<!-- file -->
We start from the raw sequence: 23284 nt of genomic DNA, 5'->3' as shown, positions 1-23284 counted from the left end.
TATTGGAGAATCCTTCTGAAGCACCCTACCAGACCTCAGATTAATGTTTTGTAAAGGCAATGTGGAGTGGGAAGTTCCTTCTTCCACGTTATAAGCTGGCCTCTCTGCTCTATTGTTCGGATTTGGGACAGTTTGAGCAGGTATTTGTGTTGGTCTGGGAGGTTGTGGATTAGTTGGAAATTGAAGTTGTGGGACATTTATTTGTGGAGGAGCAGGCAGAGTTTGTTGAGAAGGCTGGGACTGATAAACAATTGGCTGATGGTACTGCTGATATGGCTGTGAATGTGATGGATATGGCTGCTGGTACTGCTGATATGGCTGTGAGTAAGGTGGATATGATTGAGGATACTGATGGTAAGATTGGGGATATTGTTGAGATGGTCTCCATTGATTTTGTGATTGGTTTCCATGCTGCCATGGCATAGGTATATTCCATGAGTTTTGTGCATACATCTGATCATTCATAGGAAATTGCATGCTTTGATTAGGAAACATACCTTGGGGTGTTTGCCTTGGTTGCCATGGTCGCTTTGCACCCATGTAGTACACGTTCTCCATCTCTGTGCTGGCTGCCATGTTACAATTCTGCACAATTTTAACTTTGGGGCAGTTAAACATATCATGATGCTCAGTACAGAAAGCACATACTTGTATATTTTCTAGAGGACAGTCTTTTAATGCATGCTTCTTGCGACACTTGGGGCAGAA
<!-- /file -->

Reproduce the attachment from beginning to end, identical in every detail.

We start from the raw sequence: 23284 nt of genomic DNA, 5'->3' as shown, positions 1-23284 counted from the left end.
TATTGGAGAATCCTTCTGAAGCACCCTACCAGACCTCAGATTAATGTTTTGTAAAGGCAATGTGGAGTGGGAAGTTCCTTCTTCCACGTTATAAGCTGGCCTCTCTGCTCTATTGTTCGGATTTGGGACAGTTTGAGCAGGTATTTGTGTTGGTCTGGGAGGTTGTGGATTAGTTGGAAATTGAAGTTGTGGGACATTTATTTGTGGAGGAGCAGGCAGAGTTTGTTGAGAAGGCTGGGACTGATAAACAATTGGCTGATGGTACTGCTGATATGGCTGTGAATGTGATGGATATGGCTGCTGGTACTGCTGATATGGCTGTGAGTAAGGTGGATATGATTGAGGATACTGATGGTAAGATTGGGGATATTGTTGAGATGGTCTCCATTGATTTTGTGATTGGTTTCCATGCTGCCATGGCATAGGTATATTCCATGAGTTTTGTGCATACATCTGATCATTCATAGGAAATTGCATGCTTTGATTAGGAAACATACCTTGGGGTGTTTGCCTTGGTTGCCATGGTCGCTTTGCACCCATGTAGTACACGTTCTCCATCTCTGTGCTGGCTGCCATGTTACAATTCTGCACAATTTTAACTTTGGGGCAGTTAAACATATCATGATGCTCAGTACAGAAAGCACATACTTGTATATTTTCTAGAGGACAGTCTTTTAATGCATGCTTCTTGCGACACTTGGGGCAGAA